Adair v. Commissioner of Social Security
ORDER ADOPTING REPORT AND RECOMMENDATION for 17 Report and Recommendation, as more fully set out. Signed by Honorable David L. Russell on 3/13/18. (jw)
IN THE UNITED STATES DISTRICT COURT
FOR THE WESTERN DISTRICT OF OKLAHOMA
NANCY A. BERRYHILL, Acting
Commissioner of Social Security
Case No. CIV-16-1119-R
Before the Court is the Report and Recommendation of United States Magistrate
Judge Bernard M. Jones recommending affirmance of the Commissioner’s decision to deny
Plaintiff disability insurance benefits (“DIB”). Doc. 17. Plaintiff objected, arguing that the
Administrative Law Judge (“ALJ”) failed to consider certain evidence regarding her
obesity, use of a cane, and other ailments in finding Plaintiff not “disabled” under Title II
of the Social Security Act, 42 U.S.C. §§ 405(g), 423(d)(1)(A). Doc. 18. Defendant
responded that the ALJ’s findings were supported by substantial evidence in the record.
Doc. 21. Pursuant to 28 U.S.C. § 636(b)(1)(B), the Court reviews the Report and
Recommendation de novo in light of Plaintiff’s objections and ADOPTS the Report in its
entirety. The decision of the Social Security Administration (“SSA”) is AFFIRMED.
The ALJ issued a decision on February 20, 2015, that Plaintiff has not been disabled
since she applied for DIB on May 28, 2013. Social Security Administration Record (“AR,”
Doc. 10) 10. She followed the SSA’s five-step disability evaluation. 20 C.F.R.
§ 404.1520(a); see Fischer-Ross v. Barnhart, 431 F.3d 729, 731 (10th Cir. 2005). The ALJ
first found that Plaintiff has not engaged in “substantial gainful activity since . . . [her]
application date.” AR 12. The second and third steps entailed ALJ analysis of Plaintiff’s
SSA-defined “severe impairments,” which include “status post left knee replacement;
degenerative disc disease, plantar fasciitis, asthma, and depression.” AR 12–14. Plaintiff
also experiences non-severe obesity and hypertension. AR 12. Notably, the ALJ relied on
Plaintiff’s silence at the social security hearing regarding obesity and the absence of
evidence to substantiate that obesity poses “any specific or quantifiable impact on [her]
pulmonary, musculoskeletal, endocrine, or cardiac functioning.” Id.
Fourth, the ALJ found that Plaintiff possesses the residual function capacity
(“RFC”) to “perform a reduced range of sedentary work.” AR 14.
[S]he can lift and/or carry up to 10 pounds; stand and/or walk for 2 hours in
an 8-hour workday; and sit for about 6 hours in an 8-hour workday. She can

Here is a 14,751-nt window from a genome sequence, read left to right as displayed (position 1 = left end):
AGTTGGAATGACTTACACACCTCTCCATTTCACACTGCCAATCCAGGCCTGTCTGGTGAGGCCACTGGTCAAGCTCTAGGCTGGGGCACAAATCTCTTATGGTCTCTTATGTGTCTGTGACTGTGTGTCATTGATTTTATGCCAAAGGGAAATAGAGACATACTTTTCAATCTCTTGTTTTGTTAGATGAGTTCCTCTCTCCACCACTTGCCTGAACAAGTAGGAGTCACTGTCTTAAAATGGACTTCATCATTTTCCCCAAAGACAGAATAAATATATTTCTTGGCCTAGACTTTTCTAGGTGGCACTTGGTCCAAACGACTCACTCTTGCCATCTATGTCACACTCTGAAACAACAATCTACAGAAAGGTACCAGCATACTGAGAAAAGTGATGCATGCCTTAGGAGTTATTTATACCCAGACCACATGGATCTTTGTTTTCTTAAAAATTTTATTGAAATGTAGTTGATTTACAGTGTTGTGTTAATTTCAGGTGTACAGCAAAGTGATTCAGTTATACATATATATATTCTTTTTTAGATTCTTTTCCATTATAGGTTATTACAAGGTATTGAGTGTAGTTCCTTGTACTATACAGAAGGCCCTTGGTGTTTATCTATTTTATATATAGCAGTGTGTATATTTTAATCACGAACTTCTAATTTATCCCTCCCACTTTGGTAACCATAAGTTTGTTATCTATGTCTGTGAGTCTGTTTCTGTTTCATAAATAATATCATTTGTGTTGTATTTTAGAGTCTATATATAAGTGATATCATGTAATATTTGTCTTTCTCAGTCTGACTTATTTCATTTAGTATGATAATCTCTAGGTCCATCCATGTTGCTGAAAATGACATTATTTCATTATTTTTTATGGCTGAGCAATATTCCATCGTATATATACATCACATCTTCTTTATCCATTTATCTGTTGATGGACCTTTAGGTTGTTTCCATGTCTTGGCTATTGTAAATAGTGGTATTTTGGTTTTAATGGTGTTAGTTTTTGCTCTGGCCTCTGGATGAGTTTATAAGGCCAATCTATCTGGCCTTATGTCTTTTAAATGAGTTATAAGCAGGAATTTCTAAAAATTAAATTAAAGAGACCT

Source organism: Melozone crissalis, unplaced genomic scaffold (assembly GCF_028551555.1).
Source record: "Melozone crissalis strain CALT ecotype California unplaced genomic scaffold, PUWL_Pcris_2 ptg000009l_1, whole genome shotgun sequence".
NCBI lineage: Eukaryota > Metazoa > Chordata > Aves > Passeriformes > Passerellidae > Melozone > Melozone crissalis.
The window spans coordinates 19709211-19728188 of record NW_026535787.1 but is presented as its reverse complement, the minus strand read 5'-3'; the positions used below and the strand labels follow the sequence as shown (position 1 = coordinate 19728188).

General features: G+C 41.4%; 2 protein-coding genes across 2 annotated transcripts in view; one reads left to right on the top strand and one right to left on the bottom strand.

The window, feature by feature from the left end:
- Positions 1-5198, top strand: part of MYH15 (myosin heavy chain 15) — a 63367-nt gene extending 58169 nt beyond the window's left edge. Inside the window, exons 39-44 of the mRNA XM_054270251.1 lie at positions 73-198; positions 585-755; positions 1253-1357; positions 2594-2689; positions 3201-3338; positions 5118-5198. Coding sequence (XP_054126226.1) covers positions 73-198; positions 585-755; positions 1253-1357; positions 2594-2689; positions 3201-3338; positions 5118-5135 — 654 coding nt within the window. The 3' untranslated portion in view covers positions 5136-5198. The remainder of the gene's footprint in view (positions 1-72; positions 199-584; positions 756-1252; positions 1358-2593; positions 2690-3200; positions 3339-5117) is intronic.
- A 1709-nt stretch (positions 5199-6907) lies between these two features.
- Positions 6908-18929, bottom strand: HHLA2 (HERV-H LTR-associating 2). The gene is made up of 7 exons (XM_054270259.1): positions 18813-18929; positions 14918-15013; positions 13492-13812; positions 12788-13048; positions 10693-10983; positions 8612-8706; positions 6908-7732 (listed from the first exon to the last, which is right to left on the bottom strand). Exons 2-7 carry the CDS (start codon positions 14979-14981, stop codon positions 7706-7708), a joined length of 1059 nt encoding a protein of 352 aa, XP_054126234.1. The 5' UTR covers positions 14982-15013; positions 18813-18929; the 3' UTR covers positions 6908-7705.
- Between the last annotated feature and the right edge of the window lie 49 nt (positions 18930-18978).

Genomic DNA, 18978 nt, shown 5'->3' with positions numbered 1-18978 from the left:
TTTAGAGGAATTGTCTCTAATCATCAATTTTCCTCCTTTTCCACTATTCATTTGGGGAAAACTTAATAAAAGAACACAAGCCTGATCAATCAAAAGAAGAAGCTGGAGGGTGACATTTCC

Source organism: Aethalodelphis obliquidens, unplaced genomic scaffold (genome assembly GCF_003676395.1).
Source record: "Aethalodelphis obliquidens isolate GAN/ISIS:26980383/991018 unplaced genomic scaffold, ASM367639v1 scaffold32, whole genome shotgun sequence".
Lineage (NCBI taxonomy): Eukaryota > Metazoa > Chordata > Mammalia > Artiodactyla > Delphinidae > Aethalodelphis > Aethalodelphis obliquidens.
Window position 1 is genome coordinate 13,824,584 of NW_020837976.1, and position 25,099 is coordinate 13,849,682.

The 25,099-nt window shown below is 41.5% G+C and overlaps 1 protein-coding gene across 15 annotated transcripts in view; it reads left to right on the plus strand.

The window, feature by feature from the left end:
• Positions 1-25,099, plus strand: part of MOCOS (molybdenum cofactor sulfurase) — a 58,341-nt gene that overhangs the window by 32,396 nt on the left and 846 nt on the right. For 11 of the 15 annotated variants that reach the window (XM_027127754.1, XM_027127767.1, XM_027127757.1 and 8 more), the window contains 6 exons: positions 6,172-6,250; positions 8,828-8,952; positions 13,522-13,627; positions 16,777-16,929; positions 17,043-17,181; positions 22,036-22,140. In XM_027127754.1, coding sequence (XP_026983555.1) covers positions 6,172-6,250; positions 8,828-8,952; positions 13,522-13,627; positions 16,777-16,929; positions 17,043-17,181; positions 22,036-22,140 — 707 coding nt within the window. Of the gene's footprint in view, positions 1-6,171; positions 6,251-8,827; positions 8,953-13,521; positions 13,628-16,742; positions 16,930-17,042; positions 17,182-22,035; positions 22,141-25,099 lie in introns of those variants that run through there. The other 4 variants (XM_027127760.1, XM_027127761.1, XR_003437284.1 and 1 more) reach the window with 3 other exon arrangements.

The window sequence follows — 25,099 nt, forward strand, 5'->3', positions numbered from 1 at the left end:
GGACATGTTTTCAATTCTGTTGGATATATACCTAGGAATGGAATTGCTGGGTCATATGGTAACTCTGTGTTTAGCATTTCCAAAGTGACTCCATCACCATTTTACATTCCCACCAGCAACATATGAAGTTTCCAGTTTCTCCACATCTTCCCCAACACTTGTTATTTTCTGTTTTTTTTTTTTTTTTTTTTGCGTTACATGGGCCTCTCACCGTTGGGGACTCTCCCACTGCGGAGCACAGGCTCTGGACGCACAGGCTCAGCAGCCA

occasionally stoop; must avoid more than occasional exposure to respiratory
irritants; can understand and complete simple and some complex instructions
as in semi-skilled work; can relate to others on a superficial work basis; and
can adapt to a work situation.
Id. In reaching this conclusion, the ALJ considered Plaintiff’s obesity (AR 12), testimony
at the hearing (AR 25–62), remote history of knee replacement and degenerative disc
disease (AR 66–85), psychological evaluation by Dr. Scott (AR 310–14), consultative
examination by Dr. Christensen (AR 316–28), emergency room visits for foot pain (AR
329–41) and a respiratory infection (AR 342–49), visits to the Clinton Free Clinic (AR
297–308, 350–51), work record (AR 226), failure to seek free care for reported ailments
during extensive periods (AR 14–18), and the State Agency’s psychological and physical
medical experts (AR 97–120).
Lastly, the ALJ found that although Plaintiff’s RFC prevents her from continuing
past relevant work as a “dietary aide, home health aid, and babysitter,” there are “jobs that
exist in significant numbers in the national economy” that Plaintiff can perform. AR 18–
20 (quoting 20 C.F.R. §§ 416.965, 416.969, 416.969(a)). Specifically, Plaintiff can perform
three jobs: thread separator, inspector, or cuff folder. AR 19. The ALJ therefore found
Plaintiff not disabled and the Commissioner adopted this finding following Plaintiff’s
II. Standard of Review
The Court reviews the Commissioner’s decision to determine whether substantial
evidence in the record supports the ALJ’s factual findings and whether the ALJ applied the
correct legal standards. Andrade v. Sec’y of Health & Human Servs., 985 F.2d 1045, 1047
(10th Cir. 1993). Substantial evidence is “such relevant evidence as a reasonable mind
might accept as adequate to support a conclusion,” Fowler v. Bowen, 876 F.2d 1451, 1453
(10th Cir. 1989), and “requires more than a scintilla, but less than a preponderance.” Lax
v. Astrue, 489 F.3d 1080, 1084 (10th Cir. 2007). “Evidence is not substantial if it is
overwhelmed by other evidence in the record or constitutes mere conclusion.” Grogan v.
Barnhart, 399 F.3d 1257, 1261–62 (10th Cir. 2005) (quoting Musgrave v. Sullivan, 966
F.2d 1371, 1374 (10th Cir. 1992)). The court “meticulously examine[s] the record as a
whole, including anything that may undercut or detract from the ALJ’s findings in order to
determine if the substantiality test has been met.” Flaherty v. Astrue, 515 F.3d 1067, 1070
(10th Cir. 2007) (quoting Grogan, 499 F.2d at 1262). While the Court “consider[s] whether
the ALJ followed the ‘specific rules of law that must be followed in weighing particular
types of evidence in disability cases,’ . . . [the Court] will not reweigh the evidence or
substitute [its] judgment for the Commissioner’s.” Hackett v. Barnhart, 395 F.3d 1168,